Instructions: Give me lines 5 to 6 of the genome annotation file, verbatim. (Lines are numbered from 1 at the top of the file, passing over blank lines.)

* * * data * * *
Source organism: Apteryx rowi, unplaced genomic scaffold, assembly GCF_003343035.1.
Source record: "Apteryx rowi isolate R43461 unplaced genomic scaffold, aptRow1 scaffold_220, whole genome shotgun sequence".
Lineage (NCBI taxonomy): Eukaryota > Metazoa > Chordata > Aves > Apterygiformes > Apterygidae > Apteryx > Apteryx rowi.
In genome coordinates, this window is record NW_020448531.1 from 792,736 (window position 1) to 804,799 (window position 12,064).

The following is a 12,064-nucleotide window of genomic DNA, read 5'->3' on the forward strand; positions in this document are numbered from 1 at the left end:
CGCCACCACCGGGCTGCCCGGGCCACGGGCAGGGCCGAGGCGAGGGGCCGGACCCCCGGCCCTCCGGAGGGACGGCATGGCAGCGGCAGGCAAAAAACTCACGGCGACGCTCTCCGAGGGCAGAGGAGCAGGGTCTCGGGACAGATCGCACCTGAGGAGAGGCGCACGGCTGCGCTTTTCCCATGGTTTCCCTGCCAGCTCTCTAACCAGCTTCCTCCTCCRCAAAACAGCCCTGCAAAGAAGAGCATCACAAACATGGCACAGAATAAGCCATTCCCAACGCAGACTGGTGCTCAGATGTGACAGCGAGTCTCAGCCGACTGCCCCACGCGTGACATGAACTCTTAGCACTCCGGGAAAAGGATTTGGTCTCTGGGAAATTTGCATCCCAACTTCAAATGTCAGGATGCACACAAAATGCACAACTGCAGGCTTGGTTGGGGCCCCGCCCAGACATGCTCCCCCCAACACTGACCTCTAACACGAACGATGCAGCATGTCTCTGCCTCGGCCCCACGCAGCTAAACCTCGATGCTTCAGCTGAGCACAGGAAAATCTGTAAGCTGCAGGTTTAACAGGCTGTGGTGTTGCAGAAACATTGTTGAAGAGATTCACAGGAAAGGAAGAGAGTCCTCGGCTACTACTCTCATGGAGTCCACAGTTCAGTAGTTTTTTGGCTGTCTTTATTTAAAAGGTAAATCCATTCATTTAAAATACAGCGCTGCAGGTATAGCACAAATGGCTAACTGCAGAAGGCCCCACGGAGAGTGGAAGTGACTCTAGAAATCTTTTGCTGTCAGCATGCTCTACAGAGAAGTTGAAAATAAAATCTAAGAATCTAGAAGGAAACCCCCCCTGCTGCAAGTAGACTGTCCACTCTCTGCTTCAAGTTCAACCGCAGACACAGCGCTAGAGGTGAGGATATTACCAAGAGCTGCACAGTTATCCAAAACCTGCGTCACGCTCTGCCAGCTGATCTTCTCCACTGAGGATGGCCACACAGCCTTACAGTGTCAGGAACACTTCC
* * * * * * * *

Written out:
The following is a 12,064-nucleotide window of genomic DNA, read 5'->3' on the forward strand; positions in this document are numbered from 1 at the left end:
CGCCACCACCGGGCTGCCCGGGCCACGGGCAGGGCCGAGGCGAGGGGCCGGACCCCCGGCCCTCCGGAGGGACGGCATGGCAGCGGCAGGCAAAAAACTCACGGCGACGCTCTCCGAGGGCAGAGGAGCAGGGTCTCGGGACAGATCGCACCTGAGGAGAGGCGCACGGCTGCGCTTTTCCCATGGTTTCCCTGCCAGCTCTCTAACCAGCTTCCTCCTCCRCAAAACAGCCCTGCAAAGAAGAGCATCACAAACATGGCACAGAATAAGCCATTCCCAACGCAGACTGGTGCTCAGATGTGACAGCGAGTCTCAGCCGACTGCCCCACGCGTGACATGAACTCTTAGCACTCCGGGAAAAGGATTTGGTCTCTGGGAAATTTGCATCCCAACTTCAAATGTCAGGATGCACACAAAATGCACAACTGCAGGCTTGGTTGGGGCCCCGCCCAGACATGCTCCCCCCAACACTGACCTCTAACACGAACGATGCAGCATGTCTCTGCCTCGGCCCCACGCAGCTAAACCTCGATGCTTCAGCTGAGCACAGGAAAATCTGTAAGCTGCAGGTTTAACAGGCTGTGGTGTTGCAGAAACATTGTTGAAGAGATTCACAGGAAAGGAAGAGAGTCCTCGGCTACTACTCTCATGGAGTCCACAGTTCAGTAGTTTTTTGGCTGTCTTTATTTAAAAGGTAAATCCATTCATTTAAAATACAGCGCTGCAGGTATAGCACAAATGGCTAACTGCAGAAGGCCCCACGGAGAGTGGAAGTGACTCTAGAAATCTTTTGCTGTCAGCATGCTCTACAGAGAAGTTGAAAATAAAATCTAAGAATCTAGAAGGAAACCCCCCCTGCTGCAAGTAGACTGTCCACTCTCTGCTTCAAGTTCAACCGCAGACACAGCGCTAGAGGTGAGGATATTACCAAGAGCTGCACAGTTATCCAAAACCTGCGTCACGCTCTGCCAGCTGATCTTCTCCACTGAGGATGGCCACACAGCCTTACAGTGTCAGGAACACTTCC